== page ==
Using Ethnography in design research can reveal rich human insights.

What if, instead of sending out a survey or bringing people into the lab, you went out and watched how they behave in the real world?

Ethnography is a human-centred research method where you immerse yourself in participant’s environment to gain a more in-depth and often profound perspective of their lives. With it, you can uncover problems and solutions you might never have known existed.

Ethnography in design research might include unobtrusive observation of how people spread out or move through a hospital cafeteria, tagging along with someone using public transit to travel between appointments, an on-site interview with a retail staffer, or a conversation with someone in their own home.

If you’re looking for deep human analysis and behavioural insights, it’s time to throw away your formal surveys and invest your time into ethnographic research practices.

It’s important to keep in mind that ethnography is an exhaustive approach that requires intensive interviews, ideally spread out over multiple days. It’s also sensitive in nature due to the personal data you collect and your presence in other people’s environments. Learn more about this below and continue to familiarize yourself with this design research method before jumping into the process.


About Ethnography

Ethnography (from the Greek words ethnos: “a company, people, or nation,” and graphy: “field of study”) developed in anthropology as the study of people and cultures where the researcher makes observations from the point of view of the subject.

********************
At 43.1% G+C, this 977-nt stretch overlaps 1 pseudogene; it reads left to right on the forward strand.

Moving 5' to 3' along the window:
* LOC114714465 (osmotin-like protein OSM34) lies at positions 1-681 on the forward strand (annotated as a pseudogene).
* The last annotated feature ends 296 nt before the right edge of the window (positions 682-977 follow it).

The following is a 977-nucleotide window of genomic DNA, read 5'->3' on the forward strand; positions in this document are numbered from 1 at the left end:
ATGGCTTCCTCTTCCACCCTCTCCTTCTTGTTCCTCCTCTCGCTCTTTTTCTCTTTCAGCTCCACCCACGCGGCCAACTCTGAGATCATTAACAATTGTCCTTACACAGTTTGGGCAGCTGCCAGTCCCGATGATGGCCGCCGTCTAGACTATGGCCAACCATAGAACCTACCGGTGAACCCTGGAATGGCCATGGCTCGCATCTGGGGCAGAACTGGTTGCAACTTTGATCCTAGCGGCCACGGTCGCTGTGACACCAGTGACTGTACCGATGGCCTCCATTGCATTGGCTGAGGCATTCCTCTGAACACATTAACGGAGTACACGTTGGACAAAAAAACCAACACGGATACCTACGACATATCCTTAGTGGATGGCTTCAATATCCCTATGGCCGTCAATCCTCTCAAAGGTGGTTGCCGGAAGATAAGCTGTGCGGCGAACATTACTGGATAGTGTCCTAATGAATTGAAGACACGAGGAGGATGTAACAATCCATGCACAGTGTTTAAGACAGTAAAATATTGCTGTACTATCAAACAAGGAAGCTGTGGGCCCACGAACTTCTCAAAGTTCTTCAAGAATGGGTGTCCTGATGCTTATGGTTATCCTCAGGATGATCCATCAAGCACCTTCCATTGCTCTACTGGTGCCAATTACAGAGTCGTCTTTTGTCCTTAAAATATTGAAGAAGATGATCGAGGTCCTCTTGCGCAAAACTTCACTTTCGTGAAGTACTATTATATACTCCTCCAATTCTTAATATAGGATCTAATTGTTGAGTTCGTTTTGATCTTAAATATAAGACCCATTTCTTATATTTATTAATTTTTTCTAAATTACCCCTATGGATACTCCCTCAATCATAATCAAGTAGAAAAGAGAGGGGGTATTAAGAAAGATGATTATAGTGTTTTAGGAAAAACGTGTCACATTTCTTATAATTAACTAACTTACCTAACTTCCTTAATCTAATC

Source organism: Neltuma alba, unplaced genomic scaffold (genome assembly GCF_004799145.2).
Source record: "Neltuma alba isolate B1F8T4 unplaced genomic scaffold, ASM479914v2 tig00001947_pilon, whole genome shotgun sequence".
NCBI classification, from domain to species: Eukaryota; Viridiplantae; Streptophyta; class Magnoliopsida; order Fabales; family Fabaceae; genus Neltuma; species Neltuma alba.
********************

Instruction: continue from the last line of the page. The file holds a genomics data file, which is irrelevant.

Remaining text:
Pioneered by Bronisław Malinowski in the Trobriand Islands of Melanesia (c. 1915) and the American anthropologist Margaret Mead in Samoa (1925), ethnographic fieldwork has become the model for an up-close and in-person approach in other academic research, UX product design, and experiential design research.


Ethnography Compared to Other Research Methods

Ethnography is:  

  • Human-centred
  • Immersive and field-based
  • Exploratory and open-ended
  • Ideal for small groups and individuals
  • Complex and time-consuming


If prepared and followed through with care, ethnographic research can generate:

  • Profound stories
  • Experiential data
  • Deeper insights
  • Unexpected results
  • Awareness of behaviours and attitudes
  • A more thorough understanding of people and the contexts in which they live


Gaining Profound Perspectives with Ethnographic Research

For academic purposes, a researcher might insert themselves into a community in order to collect the required data. You might find a sociologist conducting long-form interviews with community members right inside that community or within the actual homes of those participants. Instead of bringing participants to them, a scholar would conduct their research in the participant’s natural, and most comfortable, environment.